Sunday, 18 October 2009

A bright point in tax

Last week's Treasury figures were very bad indeed. I still haven't wrapped my head around how forecasts of a decade of deficits are consistent with the Fiscal Responsibility Act, but neither did I ever wrap my head around how the RBNZ's interest rate policies back in 2005-2006 were consistent with the Policy Targets Agreement.

Just how terrible are the numbers? The deficit's at $2500 per capita or, somewhat terrifyingly, about $4500 per member of the work force. $2500 per capita doesn't mean much as lots of those capitas aren't ever planning on joining the workforce to pay the bill. Recall that average income from all sources for someone in paid employment is $930 per week. So the government, this year, has taken on debt equivalent to a little more than a month's earnings for each and every member of the labour force. Let's hope the upcoming budget has some serious rolling back of new entitlement spending brought in under the prior government.

The only bright points in the government's books, where tax revenues from almost all sources dropped considerably, came from reasonably large increases in alcohol and tobacco excise tax revenues. Total alcohol excise taxes increased from $795 million to $829 million while tobacco increased from $963 million to $1,063 million. ACC's earnings also went up, but of course their main problem is on the spending side. Congrats Treasury (Sam Direen!) on listing excise equivalent duties split out by category in the main figures rather than burying them with all other duties as was prior practice.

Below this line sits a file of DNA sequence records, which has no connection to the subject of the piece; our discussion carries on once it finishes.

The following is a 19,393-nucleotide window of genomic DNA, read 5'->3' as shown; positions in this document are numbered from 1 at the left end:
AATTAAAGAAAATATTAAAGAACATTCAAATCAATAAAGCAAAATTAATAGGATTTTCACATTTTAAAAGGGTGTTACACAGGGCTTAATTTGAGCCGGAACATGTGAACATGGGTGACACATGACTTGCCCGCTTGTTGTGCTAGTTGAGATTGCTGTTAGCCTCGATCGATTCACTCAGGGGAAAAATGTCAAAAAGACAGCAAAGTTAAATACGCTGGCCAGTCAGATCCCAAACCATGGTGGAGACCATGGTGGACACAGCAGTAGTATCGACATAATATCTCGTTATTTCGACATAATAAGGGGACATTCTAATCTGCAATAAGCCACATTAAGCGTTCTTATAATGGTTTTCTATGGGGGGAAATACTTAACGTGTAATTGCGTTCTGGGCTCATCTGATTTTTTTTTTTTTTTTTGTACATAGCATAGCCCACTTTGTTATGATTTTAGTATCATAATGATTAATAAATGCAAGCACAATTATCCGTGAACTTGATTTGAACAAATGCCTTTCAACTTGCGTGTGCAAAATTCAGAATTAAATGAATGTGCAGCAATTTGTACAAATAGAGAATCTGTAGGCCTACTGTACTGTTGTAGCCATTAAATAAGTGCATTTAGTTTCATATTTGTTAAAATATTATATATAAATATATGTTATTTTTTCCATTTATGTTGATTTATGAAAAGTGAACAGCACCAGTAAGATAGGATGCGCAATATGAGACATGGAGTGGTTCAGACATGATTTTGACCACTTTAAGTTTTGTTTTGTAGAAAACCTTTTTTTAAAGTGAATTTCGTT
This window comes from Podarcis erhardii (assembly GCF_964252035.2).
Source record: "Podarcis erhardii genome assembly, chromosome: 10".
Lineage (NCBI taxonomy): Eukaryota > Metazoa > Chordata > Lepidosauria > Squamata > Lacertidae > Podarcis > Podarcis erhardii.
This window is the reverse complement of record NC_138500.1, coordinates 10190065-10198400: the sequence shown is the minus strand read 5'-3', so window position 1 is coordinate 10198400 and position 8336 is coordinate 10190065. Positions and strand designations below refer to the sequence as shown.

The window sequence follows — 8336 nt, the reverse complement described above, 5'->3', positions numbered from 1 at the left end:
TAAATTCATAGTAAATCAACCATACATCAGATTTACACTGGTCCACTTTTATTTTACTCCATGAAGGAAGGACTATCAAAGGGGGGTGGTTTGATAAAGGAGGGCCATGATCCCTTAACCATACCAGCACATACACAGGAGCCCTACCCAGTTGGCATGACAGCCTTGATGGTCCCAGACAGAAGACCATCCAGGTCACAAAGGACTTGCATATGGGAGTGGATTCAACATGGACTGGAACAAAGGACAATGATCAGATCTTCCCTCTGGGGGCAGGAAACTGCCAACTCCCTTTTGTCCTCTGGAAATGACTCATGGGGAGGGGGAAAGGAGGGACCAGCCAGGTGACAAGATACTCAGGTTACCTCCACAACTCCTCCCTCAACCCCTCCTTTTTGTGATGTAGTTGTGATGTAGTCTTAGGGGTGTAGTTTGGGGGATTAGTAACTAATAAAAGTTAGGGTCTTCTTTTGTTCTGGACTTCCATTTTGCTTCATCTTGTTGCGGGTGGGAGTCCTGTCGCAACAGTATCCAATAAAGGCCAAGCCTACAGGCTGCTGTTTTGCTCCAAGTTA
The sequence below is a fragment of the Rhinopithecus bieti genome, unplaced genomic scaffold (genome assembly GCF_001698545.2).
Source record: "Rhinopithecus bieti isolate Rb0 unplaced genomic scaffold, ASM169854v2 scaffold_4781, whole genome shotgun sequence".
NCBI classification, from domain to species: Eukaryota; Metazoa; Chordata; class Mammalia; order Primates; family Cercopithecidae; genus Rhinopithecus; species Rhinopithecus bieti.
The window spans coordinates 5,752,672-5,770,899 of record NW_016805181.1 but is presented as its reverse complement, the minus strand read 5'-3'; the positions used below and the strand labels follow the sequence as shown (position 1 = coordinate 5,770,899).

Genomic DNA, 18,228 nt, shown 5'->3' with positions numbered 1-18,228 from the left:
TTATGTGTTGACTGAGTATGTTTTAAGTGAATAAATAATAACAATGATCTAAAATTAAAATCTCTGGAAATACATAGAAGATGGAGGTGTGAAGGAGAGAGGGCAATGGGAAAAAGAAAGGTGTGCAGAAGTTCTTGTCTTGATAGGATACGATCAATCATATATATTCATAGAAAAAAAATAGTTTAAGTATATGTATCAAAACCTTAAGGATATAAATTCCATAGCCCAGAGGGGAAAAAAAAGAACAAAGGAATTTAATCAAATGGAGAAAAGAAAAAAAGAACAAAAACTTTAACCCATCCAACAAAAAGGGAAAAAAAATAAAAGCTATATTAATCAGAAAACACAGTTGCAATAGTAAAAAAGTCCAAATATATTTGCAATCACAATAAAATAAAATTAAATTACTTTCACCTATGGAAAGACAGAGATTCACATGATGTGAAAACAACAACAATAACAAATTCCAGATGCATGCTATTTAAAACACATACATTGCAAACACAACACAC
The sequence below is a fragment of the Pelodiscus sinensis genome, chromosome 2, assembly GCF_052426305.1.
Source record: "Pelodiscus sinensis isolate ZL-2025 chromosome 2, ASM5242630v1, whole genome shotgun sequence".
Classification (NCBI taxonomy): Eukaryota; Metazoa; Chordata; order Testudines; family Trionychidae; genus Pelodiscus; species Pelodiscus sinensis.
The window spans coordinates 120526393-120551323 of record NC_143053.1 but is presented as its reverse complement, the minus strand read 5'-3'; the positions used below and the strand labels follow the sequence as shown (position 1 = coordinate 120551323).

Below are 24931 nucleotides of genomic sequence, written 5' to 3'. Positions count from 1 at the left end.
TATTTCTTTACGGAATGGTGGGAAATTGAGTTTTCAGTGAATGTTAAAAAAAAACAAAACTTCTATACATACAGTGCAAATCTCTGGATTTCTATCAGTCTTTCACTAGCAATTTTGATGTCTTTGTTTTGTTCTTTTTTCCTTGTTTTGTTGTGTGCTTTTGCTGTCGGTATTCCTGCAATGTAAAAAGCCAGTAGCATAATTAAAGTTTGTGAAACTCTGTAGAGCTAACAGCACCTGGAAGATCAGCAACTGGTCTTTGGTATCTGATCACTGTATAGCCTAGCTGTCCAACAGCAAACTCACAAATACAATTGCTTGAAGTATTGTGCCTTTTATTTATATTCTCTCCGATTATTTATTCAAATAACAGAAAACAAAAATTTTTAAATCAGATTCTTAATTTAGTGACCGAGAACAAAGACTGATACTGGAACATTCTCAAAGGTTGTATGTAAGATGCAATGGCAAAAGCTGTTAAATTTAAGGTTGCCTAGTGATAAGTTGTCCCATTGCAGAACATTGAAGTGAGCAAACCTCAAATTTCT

So Kiwis owe a debt to the drinkers and the smokers for keeping the deficit from being even worse than it is. Recall of course that tobacco tax revenues far exceed health care costs while alcohol tax revenues are greater than fiscal costs to the government (health) and roughly match overall "social costs."

In related news, Luke Nicholas of Epic Beer reports on a survey for the Brewers' Guild showing craft bottled beer sales up ten percent (with Epic being up 200%), despite indications that one of the mass market brands, DB, is seeing shrinking sales.


  1. Hmmmm, I wonder if the reliability of sin tax will have a bearing on what recommendations the Government accept from the Law Commission's review of booze.

    I need to get off my butt and write my submission, though I'm cynical about the point.

  2. Treasury has noted Ramsey reasons for alcohol excise taxes; of course, going down that line makes a hash of the uniform GST.

  3. A complete analysis obliges an economist to look at Ramsey justifications for high taxes on cigarettes and alcohol, but I'm not convinced that the theoretical optimal Ramsey tax does have a higher tax on those goods.

    The Ramsey rule is sometimes characterised as saying we should put higher taxes on relatively inealstic goods, but this is not strictly true. Rather the rule is (approximately) that we should put higher taxes on those goods with a low substitution effect with respect to the untaxed good (leisure). If preferences or constraints are such that the substitution effect on labour-lesiure decisions are approxmiately zero, then the optimal set of consumption taxes is uniform, no matter how inelastic some goods might be.

  4. If alcohol is a strong complement to leisure, then you could start building the Ramsey case. However, alcohol also is a complement to many work activities, as evidenced by higher earnings for drinkers. Consequently, optimal Ramsey policy is tough. Perhaps taxes but rebated for business expenses on alcohol? It would still require putting in the hard work of showing actual complementarity to leisure though.